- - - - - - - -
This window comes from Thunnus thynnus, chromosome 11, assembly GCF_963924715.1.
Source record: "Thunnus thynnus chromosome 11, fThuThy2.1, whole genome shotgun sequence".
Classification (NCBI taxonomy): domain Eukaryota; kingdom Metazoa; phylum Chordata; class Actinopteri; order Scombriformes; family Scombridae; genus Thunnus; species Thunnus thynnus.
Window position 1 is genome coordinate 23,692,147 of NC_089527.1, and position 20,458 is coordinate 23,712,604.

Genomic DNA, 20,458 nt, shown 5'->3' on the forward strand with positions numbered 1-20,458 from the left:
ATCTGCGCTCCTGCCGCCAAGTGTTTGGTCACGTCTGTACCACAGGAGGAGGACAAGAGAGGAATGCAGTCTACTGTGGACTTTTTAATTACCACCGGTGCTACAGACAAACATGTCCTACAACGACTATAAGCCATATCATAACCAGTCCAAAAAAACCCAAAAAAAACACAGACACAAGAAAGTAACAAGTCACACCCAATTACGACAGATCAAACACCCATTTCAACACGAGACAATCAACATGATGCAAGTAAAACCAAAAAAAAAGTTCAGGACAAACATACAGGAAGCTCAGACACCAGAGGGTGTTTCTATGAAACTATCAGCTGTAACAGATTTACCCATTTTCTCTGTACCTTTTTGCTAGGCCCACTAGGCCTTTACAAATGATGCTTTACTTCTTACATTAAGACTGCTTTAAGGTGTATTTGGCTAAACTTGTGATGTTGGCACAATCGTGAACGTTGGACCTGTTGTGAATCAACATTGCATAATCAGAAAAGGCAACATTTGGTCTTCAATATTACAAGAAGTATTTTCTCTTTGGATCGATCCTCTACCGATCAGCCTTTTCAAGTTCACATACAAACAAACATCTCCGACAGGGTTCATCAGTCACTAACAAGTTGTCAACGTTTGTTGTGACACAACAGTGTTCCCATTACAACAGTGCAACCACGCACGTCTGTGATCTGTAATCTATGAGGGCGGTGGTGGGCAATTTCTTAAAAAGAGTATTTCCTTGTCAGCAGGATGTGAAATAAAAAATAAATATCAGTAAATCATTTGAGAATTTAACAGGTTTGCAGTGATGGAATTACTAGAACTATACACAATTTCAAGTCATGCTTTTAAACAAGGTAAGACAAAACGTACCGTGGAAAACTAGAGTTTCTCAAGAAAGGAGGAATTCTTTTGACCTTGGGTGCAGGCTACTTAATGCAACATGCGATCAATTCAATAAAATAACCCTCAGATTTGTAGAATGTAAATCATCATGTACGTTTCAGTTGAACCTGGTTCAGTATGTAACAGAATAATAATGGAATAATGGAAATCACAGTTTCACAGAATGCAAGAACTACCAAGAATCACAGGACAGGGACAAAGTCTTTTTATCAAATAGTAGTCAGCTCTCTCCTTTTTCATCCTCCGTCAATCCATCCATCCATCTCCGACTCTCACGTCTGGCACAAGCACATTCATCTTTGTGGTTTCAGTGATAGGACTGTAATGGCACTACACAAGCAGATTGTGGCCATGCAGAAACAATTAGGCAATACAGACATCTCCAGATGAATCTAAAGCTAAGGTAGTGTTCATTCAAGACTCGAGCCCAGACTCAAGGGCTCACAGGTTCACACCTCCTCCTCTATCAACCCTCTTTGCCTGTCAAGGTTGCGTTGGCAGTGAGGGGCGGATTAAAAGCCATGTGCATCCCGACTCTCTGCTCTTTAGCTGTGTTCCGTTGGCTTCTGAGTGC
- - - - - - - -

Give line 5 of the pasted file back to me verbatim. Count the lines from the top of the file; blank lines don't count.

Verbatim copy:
Genomic DNA, 20,458 nt, shown 5'->3' on the forward strand with positions numbered 1-20,458 from the left: